By: Michael Lotfi
NASHVILLE, April 17, 2014– Yesterday, the Tennessee General Assembly took the final necessary steps to send legislation to Governor Haslam, which if signed, will nullify the federal ban on hemp.
House Bill 2445 (HB2445), introduced by Rep. Jeremy Faison (R-Cosby), would mandate that the state authorize the growing and production of industrial hemp within Tennessee, effectively nullifying the unconstitutional federal ban on the same. Senator Frank Niceley (R-Strawberry Plains) is the chief Senate sponsor of the legislation.
Local media point to federal law citing hemp production is still banned on the federal level, and that the Tennessee legislation will only set Tennessee up to begin cultivation once the feds change the law. However, the legislation makes no such stipulation with regards to waiting on the feds.
The bill reads, in part:
“The department shall issue licenses to persons who apply to the department for a license to grow industrial hemp.”
Mike Maharrey, communications director for the TenthAmendmentCenter, noted that one word strengthened the bill considerably. “By including the word ‘shall’ in this legislation, it has a great deal of impact,” he said. “This means that rather than keeping it open-ended like other states have done, hemp farming will be able to move forward in Tennessee whether the regulatory bureaucrats there want it to or not.”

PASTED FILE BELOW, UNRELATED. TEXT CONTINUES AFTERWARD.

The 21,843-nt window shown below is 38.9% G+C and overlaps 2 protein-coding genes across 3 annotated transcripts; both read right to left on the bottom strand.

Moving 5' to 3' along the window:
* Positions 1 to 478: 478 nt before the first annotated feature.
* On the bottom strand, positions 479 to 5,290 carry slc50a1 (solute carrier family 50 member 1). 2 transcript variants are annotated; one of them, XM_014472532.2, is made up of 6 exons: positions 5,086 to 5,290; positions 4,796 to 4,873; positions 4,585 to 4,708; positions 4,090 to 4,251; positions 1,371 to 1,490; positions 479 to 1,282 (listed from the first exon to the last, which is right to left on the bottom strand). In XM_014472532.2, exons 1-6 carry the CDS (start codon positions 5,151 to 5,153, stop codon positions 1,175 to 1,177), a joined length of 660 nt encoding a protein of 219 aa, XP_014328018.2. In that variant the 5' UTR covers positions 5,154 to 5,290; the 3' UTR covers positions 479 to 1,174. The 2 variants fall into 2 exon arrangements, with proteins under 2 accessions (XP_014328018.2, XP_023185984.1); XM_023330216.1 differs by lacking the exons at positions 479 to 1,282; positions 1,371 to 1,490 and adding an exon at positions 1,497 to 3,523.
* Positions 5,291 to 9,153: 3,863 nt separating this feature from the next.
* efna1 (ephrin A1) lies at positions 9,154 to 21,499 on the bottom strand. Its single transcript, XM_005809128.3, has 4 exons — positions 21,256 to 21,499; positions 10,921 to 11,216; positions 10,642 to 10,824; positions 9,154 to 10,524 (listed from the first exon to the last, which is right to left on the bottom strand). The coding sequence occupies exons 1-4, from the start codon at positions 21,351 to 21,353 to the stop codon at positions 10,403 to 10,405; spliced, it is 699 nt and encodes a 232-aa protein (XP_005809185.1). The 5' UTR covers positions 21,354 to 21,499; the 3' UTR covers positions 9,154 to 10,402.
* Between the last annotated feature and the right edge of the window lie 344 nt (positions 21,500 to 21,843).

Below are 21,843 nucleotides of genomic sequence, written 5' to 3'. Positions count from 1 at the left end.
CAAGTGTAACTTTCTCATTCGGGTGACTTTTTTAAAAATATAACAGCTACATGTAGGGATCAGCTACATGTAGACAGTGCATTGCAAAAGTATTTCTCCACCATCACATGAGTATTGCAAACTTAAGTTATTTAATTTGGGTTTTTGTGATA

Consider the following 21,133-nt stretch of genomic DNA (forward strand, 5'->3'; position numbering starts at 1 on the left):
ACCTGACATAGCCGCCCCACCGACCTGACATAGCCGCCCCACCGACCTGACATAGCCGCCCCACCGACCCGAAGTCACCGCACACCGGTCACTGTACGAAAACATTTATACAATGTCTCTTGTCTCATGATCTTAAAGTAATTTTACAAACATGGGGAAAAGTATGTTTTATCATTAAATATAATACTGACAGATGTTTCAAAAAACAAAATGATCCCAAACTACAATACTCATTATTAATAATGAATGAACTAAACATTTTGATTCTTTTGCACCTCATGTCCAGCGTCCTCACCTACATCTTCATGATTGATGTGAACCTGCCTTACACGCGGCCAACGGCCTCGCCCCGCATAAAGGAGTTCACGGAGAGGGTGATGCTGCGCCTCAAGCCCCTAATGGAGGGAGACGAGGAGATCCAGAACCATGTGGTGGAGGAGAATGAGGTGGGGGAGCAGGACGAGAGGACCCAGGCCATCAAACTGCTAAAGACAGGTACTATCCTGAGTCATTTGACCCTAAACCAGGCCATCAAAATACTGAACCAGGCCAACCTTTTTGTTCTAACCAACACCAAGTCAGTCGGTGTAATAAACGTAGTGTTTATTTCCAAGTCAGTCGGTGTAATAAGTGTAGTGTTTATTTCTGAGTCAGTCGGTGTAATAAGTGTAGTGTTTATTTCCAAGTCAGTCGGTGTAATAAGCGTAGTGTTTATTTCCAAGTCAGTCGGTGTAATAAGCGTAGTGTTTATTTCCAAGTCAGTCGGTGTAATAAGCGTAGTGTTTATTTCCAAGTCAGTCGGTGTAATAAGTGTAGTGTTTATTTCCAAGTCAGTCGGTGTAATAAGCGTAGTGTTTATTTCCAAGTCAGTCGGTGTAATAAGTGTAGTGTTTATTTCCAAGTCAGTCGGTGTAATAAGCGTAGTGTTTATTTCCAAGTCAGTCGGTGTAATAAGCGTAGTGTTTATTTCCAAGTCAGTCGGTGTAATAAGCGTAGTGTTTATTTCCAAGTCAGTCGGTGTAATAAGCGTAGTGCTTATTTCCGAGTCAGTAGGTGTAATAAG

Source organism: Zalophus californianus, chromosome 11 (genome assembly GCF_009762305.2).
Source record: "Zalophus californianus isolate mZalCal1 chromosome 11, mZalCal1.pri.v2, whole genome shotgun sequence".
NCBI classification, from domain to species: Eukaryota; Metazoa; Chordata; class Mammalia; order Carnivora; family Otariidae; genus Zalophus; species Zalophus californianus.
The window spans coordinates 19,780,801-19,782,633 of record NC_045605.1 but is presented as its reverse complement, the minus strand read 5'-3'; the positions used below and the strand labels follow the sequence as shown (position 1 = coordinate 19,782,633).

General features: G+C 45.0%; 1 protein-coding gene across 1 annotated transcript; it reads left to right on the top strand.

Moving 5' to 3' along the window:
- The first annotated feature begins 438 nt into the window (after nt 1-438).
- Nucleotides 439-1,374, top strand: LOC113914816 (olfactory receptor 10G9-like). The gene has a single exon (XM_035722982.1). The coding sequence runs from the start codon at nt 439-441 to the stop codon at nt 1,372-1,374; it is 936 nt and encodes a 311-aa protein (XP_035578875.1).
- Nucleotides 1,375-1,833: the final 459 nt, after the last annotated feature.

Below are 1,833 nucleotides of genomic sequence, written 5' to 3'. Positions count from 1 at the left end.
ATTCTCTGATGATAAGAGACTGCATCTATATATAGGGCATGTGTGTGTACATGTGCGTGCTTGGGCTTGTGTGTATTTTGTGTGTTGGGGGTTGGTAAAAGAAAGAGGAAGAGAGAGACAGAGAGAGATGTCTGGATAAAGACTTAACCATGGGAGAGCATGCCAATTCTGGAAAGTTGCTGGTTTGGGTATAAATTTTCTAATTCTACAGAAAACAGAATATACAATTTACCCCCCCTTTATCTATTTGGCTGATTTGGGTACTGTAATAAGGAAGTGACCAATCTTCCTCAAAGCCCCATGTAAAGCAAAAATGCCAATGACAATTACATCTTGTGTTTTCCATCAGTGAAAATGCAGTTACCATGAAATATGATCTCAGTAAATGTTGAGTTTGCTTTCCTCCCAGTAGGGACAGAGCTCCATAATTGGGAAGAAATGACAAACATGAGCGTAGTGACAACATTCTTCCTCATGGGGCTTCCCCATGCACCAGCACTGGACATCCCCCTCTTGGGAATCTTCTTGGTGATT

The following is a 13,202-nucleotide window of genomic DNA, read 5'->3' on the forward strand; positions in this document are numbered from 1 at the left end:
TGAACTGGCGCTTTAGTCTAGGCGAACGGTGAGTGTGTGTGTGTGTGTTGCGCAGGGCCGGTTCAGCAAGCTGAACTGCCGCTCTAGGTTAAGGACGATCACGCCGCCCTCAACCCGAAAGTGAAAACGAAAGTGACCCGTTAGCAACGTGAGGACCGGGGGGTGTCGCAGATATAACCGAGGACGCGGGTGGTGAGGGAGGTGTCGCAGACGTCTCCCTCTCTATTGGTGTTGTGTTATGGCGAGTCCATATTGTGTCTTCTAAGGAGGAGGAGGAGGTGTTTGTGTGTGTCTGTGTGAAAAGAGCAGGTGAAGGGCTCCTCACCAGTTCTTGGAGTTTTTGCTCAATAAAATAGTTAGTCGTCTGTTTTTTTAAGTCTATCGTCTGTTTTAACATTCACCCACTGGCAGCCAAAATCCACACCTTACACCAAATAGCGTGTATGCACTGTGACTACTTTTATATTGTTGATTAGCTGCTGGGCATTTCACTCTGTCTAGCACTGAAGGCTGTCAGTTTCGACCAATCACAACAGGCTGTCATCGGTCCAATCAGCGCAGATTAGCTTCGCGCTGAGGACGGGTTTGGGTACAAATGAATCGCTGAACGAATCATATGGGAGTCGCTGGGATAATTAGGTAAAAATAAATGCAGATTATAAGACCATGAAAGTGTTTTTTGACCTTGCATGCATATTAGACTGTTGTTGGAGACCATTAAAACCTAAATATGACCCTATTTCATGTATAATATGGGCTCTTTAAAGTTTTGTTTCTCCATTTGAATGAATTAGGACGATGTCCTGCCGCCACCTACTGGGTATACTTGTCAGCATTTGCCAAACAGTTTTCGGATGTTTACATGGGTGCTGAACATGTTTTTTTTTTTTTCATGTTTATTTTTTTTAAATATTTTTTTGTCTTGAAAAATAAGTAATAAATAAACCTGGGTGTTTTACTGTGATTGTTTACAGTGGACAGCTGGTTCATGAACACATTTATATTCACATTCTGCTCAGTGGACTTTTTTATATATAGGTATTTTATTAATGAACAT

‘Shall’ is a legal term which creates a specific requirement far stronger than a word like ‘will.’ The former is more closely interchangeable with the word “must,” while the latter allows leeway for the object of the term to delay. In this case, the bill states that the Tennessee department of agriculture will have a mandate to license farmers for growing hemp.
With passage of HB2445, Tennessee will most likely become the 2nd state in the country to actively produce hemp. The legislation also ensures that not only will hemp licenses be issued, but the process for doing so will start quickly. It reads:
The department shall initiate the promulgation of rules … concerning industrial hemp production within one hundred and twenty (120) days of this act becoming law…
Federal laws still remain on the books. However, the United States Department of Justice announced that it would no longer presume enforcement of federal hemp and marijuana laws last August. The announcement delivered a return of state police powers with regards to cannabis strains.
Michael Lotfi is a Persian, American political analyst and adviser living in Nashville, Tennessee where he works as the executive director for the Tenth Amendment Center (TN). Lotfi founded TheLibertyPaper.org, which is an online news source that is visited daily by readers in over 135 countries. Lotfi also writes a column at The Washington Times called “American Millennial”. Lotfi graduated in the top 5% of his class with top honors from BelmontUniversity, an award winning, private university located in Nashville, Tennessee.
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